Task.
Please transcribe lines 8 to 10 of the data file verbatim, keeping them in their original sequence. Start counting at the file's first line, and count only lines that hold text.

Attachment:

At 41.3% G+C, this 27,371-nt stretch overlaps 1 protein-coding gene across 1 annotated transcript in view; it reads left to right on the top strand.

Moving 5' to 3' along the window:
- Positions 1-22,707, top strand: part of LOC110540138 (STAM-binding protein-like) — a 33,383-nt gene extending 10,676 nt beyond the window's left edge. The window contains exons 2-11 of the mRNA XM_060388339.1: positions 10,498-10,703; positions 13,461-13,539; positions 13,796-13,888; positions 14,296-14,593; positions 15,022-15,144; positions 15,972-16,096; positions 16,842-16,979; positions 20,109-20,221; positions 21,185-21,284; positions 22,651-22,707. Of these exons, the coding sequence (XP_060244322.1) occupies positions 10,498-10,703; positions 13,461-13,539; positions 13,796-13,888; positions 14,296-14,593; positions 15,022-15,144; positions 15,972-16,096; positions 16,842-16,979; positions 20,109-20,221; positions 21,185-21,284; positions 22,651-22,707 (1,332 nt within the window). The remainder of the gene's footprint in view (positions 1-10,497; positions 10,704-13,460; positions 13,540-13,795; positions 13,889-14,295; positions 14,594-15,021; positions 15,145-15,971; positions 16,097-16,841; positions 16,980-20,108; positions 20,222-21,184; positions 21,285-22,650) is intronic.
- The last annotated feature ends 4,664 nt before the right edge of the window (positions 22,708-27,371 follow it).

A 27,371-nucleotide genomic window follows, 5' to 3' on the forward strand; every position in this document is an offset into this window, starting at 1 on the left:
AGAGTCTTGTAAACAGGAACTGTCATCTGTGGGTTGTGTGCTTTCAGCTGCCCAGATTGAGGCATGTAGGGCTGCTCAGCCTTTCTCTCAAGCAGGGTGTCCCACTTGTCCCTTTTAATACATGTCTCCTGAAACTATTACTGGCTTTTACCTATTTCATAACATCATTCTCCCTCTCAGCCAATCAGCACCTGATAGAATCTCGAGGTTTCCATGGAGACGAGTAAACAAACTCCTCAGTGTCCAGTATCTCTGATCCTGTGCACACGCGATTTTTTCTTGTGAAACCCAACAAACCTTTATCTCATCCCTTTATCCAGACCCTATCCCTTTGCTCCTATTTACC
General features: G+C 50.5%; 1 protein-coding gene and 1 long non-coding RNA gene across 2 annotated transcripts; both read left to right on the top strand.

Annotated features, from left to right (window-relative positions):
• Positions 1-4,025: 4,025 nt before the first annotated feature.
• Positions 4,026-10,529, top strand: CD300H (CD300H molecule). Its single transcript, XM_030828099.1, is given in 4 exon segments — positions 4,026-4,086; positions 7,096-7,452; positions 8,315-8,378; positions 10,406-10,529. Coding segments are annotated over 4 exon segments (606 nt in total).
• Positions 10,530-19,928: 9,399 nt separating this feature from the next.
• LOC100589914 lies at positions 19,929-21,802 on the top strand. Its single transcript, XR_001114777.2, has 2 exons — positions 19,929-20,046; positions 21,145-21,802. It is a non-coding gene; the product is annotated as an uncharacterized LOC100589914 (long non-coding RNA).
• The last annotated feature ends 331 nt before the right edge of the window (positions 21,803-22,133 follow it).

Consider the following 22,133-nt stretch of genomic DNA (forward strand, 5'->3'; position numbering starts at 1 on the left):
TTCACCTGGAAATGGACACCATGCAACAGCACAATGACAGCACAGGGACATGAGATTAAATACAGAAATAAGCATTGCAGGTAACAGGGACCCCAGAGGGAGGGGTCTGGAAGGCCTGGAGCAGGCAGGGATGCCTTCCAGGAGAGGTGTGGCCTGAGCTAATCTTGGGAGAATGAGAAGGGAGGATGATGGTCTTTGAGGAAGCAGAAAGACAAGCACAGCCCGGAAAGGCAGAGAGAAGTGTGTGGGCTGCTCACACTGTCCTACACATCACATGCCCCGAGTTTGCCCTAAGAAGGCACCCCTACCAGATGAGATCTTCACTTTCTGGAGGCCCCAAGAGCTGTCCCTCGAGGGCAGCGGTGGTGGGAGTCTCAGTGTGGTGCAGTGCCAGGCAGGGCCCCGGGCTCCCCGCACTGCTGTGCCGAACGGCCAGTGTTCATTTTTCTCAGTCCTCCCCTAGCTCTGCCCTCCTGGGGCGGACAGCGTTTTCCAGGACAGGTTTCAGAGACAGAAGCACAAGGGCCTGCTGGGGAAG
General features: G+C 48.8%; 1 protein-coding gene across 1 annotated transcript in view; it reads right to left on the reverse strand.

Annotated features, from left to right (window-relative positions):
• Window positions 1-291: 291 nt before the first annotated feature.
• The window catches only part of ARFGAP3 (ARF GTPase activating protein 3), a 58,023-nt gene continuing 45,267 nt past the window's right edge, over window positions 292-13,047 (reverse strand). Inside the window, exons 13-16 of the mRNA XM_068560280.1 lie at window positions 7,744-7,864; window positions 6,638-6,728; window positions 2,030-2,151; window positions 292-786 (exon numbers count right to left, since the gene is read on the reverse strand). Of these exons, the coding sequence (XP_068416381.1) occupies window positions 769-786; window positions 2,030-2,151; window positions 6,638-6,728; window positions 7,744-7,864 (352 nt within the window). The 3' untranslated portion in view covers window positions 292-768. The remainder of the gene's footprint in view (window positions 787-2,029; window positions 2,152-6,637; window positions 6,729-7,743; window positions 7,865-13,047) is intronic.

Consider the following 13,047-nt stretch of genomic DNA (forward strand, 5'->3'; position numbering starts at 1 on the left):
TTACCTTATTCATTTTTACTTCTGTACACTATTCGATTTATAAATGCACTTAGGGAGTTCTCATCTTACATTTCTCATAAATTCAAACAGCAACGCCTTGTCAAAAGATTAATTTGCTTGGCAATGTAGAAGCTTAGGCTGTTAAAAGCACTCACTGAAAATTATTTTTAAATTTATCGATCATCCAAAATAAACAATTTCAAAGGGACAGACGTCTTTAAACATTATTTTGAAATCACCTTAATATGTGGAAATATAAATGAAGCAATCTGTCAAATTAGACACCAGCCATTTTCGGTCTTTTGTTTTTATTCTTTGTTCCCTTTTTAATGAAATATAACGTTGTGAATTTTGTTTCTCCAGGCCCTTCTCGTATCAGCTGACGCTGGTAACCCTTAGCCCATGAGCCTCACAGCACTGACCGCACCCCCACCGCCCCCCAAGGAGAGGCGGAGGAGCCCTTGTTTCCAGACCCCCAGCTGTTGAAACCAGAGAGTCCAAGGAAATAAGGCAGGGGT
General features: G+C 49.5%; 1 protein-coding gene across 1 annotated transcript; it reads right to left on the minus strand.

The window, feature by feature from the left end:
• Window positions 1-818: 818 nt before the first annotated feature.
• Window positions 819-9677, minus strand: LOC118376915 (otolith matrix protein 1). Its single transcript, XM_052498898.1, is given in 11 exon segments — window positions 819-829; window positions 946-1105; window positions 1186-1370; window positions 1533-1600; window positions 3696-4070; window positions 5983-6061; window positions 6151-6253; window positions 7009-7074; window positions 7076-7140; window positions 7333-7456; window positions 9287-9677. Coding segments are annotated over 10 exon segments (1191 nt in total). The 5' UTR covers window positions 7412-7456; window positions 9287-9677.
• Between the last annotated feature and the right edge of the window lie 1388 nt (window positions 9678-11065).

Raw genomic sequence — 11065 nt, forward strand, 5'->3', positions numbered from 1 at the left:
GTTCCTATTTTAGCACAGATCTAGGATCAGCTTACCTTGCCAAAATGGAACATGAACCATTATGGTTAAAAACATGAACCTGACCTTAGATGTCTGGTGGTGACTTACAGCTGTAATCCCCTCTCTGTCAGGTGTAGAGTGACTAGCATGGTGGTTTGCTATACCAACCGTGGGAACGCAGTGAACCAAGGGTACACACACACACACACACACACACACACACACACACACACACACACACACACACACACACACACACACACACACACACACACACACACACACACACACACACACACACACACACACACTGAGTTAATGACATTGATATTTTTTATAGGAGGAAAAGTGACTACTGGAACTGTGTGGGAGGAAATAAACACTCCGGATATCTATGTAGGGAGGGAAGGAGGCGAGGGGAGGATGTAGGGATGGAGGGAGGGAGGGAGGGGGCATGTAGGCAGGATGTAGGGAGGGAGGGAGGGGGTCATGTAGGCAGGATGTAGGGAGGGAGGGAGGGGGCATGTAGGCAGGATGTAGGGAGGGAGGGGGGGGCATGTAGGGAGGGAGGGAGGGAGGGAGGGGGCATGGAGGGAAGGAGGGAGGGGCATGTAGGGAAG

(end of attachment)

Annotated features, from left to right (window-relative positions):
• Positions 1-4,025: 4,025 nt before the first annotated feature.
• Positions 4,026-10,529, top strand: CD300H (CD300H molecule). Its single transcript, XM_030828099.1, is given in 4 exon segments — positions 4,026-4,086; positions 7,096-7,452; positions 8,315-8,378; positions 10,406-10,529. Coding segments are annotated over 4 exon segments (606 nt in total).